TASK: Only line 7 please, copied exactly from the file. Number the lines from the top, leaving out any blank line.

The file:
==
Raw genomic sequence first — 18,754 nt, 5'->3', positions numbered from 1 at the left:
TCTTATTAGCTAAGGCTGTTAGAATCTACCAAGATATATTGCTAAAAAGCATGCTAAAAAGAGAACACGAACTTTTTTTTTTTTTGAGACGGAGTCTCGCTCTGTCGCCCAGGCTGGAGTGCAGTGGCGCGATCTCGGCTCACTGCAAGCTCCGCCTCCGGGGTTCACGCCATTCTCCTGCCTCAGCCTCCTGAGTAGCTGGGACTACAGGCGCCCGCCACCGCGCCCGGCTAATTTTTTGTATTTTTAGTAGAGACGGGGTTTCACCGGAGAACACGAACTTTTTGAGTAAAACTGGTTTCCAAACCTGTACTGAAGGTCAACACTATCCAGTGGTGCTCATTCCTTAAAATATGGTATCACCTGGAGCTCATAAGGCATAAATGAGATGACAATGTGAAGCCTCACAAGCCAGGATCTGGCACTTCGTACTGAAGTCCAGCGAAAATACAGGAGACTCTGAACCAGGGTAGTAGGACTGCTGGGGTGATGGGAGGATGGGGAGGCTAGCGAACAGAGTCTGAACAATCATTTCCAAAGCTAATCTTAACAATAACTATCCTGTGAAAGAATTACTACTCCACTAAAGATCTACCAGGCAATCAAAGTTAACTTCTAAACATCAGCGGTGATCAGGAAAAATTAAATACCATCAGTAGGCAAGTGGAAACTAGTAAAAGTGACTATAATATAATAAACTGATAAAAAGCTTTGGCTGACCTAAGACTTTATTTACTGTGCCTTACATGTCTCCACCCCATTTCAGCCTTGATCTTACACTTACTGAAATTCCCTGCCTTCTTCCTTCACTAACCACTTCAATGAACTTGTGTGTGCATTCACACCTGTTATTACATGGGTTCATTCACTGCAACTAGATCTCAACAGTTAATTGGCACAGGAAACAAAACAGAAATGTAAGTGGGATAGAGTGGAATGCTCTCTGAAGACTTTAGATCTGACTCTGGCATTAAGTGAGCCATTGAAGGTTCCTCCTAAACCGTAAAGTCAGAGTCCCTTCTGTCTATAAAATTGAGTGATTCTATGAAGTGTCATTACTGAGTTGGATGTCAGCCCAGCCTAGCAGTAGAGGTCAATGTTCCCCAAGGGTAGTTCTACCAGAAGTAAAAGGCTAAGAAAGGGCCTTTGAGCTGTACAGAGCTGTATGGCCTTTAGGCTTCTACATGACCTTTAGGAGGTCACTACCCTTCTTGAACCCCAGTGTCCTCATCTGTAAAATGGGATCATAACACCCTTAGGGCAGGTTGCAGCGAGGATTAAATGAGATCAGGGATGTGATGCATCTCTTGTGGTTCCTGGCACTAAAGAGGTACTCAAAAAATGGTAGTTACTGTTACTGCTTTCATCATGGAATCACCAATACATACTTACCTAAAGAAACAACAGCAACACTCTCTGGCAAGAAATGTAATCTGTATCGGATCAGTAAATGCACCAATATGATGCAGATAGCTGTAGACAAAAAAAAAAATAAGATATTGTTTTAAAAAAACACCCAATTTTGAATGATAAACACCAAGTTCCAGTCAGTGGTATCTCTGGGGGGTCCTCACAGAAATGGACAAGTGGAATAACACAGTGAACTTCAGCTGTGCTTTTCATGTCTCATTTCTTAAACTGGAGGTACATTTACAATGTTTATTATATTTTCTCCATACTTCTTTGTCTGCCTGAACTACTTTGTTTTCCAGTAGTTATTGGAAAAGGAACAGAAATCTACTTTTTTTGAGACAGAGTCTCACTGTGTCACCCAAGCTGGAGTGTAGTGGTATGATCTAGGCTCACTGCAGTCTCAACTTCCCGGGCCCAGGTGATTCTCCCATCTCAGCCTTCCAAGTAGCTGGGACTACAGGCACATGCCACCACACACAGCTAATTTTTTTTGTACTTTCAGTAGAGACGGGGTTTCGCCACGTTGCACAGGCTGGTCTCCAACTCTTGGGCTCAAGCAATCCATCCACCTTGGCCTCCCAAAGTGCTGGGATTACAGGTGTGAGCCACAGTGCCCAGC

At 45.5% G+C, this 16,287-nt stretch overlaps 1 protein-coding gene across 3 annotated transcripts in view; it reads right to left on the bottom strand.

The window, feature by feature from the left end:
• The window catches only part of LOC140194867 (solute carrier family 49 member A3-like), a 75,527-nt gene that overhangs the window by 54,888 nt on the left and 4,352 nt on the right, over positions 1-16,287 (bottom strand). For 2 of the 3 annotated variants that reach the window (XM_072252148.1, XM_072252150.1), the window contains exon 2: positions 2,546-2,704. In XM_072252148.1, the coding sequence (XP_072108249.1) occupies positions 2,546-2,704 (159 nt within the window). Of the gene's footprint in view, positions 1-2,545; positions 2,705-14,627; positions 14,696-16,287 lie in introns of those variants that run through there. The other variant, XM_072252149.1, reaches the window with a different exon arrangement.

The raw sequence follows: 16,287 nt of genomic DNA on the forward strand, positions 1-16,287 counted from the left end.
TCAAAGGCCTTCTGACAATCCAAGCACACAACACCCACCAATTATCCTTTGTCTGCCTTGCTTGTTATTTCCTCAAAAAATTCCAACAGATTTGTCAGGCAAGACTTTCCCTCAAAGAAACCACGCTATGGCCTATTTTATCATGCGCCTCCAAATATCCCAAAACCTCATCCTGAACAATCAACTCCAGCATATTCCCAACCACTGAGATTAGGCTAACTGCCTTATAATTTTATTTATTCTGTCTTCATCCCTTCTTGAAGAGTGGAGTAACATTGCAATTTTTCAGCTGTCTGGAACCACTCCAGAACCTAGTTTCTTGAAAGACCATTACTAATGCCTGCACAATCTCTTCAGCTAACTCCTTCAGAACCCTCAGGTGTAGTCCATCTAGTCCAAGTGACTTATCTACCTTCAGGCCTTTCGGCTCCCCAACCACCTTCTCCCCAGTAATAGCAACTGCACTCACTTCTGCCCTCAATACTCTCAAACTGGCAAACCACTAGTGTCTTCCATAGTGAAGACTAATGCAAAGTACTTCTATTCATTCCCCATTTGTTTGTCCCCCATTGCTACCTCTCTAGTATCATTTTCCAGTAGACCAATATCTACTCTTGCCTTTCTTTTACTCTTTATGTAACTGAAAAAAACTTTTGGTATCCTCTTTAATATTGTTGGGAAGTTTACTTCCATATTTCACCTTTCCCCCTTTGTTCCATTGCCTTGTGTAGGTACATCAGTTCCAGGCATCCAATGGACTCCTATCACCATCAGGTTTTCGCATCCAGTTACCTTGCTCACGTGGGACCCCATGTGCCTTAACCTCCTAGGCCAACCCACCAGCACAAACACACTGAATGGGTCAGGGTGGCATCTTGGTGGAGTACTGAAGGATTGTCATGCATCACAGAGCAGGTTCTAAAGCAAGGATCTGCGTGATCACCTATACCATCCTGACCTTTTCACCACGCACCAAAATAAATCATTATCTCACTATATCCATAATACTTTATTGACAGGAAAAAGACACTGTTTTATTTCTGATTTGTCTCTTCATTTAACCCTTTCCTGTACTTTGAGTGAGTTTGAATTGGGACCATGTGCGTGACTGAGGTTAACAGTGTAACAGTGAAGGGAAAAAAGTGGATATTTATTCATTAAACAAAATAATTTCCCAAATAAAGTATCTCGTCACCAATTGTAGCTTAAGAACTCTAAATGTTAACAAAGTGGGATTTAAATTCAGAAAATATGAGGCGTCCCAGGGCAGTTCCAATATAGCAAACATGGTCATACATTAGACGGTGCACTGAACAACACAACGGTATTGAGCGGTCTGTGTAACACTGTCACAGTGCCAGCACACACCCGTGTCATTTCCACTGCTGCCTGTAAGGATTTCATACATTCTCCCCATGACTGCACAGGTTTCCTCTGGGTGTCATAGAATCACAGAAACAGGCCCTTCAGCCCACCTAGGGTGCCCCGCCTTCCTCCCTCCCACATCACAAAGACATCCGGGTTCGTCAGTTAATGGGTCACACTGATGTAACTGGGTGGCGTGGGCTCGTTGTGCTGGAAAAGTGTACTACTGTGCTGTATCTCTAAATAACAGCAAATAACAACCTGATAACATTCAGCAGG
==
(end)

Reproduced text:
TCAAAGGCCTTCTGACAATCCAAGCACACAACACCCACCAATTATCCTTTGTCTGCCTTGCTTGTTATTTCCTCAAAAAATTCCAACAGATTTGTCAGGCAAGACTTTCCCTCAAAGAAACCACGCTATGGCCTATTTTATCATGCGCCTCCAAATATCCCAAAACCTCATCCTGAACAATCAACTCCAGCATATTCCCAACCACTGAGATTAGGCTAACTGCCTTATAATTTTATTTATTCTGTCTTCATCCCTTCTTGAAGAGTGGAGTAACATTGCAATTTTTCAGCTGTCTGGAACCACTCCAGAACCTAGTTTCTTGAAAGACCATTACTAATGCCTGCACAATCTCTTCAGCTAACTCCTTCAGAACCCTCAGGTGTAGTCCATCTAGTCCAAGTGACTTATCTACCTTCAGGCCTTTCGGCTCCCCAACCACCTTCTCCCCAGTAATAGCAACTGCACTCACTTCTGCCCTCAATACTCTCAAACTGGCAAACCACTAGTGTCTTCCATAGTGAAGACTAATGCAAAGTACTTCTATTCATTCCCCATTTGTTTGTCCCCCATTGCTACCTCTCTAGTATCATTTTCCAGTAGACCAATATCTACTCTTGCCTTTCTTTTACTCTTTATGTAACTGAAAAAAACTTTTGGTATCCTCTTTAATATTGTTGGGAAGTTTACTTCCATATTTCACCTTTCCCCCTTTGTTCCATTGCCTTGTGTAGGTACATCAGTTCCAGGCATCCAATGGACTCCTATCACCATCAGGTTTTCGCATCCAGTTACCTTGCTCACGTGGGACCCCATGTGCCTTAACCTCCTAGGCCAACCCACCAGCACAAACACACTGAATGGGTCAGGGTGGCATCTTGGTGGAGTACTGAAGGATTGTCATGCATCACAGAGCAGGTTCTAAAGCAAGGATCTGCGTGATCACCTATACCATCCTGACCTTTTCACCACGCACCAAAATAAATCATTATCTCACTATATCCATAATACTTTATTGACAGGAAAAAGACACTGTTTTATTTCTGATTTGTCTCTTCATTTAACCCTTTCCTGTACTTTGAGTGAGTTTGAATTGGGACCATGTGCGTGACTGAGGTTAACAGTGTAACAGTGAAGGGAAAAAAGTGGATATTTATTCATTAAACAAAATAATTTCCCAAATAAAGTATCTCGTCACCAATTGTAGCTTAAGAACTCTAAATGTTAACAAAGTGGGATTTAAATTCAGAAAATATGAGGCGTCCCAGGGCAGTTCCAATATAGCAAACATGGTCATACATTAGACGGTGCACTGAACAACACAACGGTATTGAGCGGTCTGTGTAACACTGTCACAGTGCCAGCACACACCCGTGTCATTTCCACTGCTGCCTGTAAGGATTTCATACATTCTCCCCATGACTGCACAGGTTTCCTCTGGGTGTCATAGAATCACAGAAACAGGCCCTTCAGCCCACCTAGGGTGCCCCGCCTTCCTCCCTCCCACATCACAAAGACATCCGGGTTCGTCAGTTAATGGGTCACACTGATGTAACTGGGTGGCGTGGGCTCGTTGTGCTGGAAAAGTGTACTACTGTGCTGTATCTCTAAATAACAGCAAATAACAACCTGATAACATTCAGCAGG